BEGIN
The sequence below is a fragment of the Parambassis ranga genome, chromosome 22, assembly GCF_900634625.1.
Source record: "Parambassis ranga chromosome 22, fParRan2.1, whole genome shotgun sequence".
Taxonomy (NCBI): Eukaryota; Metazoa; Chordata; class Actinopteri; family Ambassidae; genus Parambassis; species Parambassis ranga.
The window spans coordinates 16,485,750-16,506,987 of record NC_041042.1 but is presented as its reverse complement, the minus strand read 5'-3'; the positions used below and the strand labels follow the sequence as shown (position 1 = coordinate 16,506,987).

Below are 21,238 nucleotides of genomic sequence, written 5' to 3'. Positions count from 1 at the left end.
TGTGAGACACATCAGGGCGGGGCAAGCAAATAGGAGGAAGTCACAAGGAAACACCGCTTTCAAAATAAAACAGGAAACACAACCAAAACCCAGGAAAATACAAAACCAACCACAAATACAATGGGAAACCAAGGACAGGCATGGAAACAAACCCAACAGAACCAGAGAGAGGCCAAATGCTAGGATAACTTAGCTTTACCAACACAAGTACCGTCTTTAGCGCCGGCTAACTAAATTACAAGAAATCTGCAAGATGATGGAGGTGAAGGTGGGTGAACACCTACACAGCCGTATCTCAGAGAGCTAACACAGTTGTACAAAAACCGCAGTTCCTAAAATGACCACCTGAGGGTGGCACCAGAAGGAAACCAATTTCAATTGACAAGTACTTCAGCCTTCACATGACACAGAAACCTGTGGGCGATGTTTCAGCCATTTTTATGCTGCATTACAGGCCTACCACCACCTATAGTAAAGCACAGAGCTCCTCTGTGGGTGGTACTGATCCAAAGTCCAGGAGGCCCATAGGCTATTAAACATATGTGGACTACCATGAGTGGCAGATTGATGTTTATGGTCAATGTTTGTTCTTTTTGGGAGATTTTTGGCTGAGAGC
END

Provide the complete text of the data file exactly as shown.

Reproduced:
The sequence below is a fragment of the Parambassis ranga genome, chromosome 22, assembly GCF_900634625.1.
Source record: "Parambassis ranga chromosome 22, fParRan2.1, whole genome shotgun sequence".
Taxonomy (NCBI): Eukaryota; Metazoa; Chordata; class Actinopteri; family Ambassidae; genus Parambassis; species Parambassis ranga.
The window spans coordinates 16,485,750-16,506,987 of record NC_041042.1 but is presented as its reverse complement, the minus strand read 5'-3'; the positions used below and the strand labels follow the sequence as shown (position 1 = coordinate 16,506,987).

Below are 21,238 nucleotides of genomic sequence, written 5' to 3'. Positions count from 1 at the left end.
TGTGAGACACATCAGGGCGGGGCAAGCAAATAGGAGGAAGTCACAAGGAAACACCGCTTTCAAAATAAAACAGGAAACACAACCAAAACCCAGGAAAATACAAAACCAACCACAAATACAATGGGAAACCAAGGACAGGCATGGAAACAAACCCAACAGAACCAGAGAGAGGCCAAATGCTAGGATAACTTAGCTTTACCAACACAAGTACCGTCTTTAGCGCCGGCTAACTAAATTACAAGAAATCTGCAAGATGATGGAGGTGAAGGTGGGTGAACACCTACACAGCCGTATCTCAGAGAGCTAACACAGTTGTACAAAAACCGCAGTTCCTAAAATGACCACCTGAGGGTGGCACCAGAAGGAAACCAATTTCAATTGACAAGTACTTCAGCCTTCACATGACACAGAAACCTGTGGGCGATGTTTCAGCCATTTTTATGCTGCATTACAGGCCTACCACCACCTATAGTAAAGCACAGAGCTCCTCTGTGGGTGGTACTGATCCAAAGTCCAGGAGGCCCATAGGCTATTAAACATATGTGGACTACCATGAGTGGCAGATTGATGTTTATGGTCAATGTTTGTTCTTTTTGGGAGATTTTTGGCTGAGAGC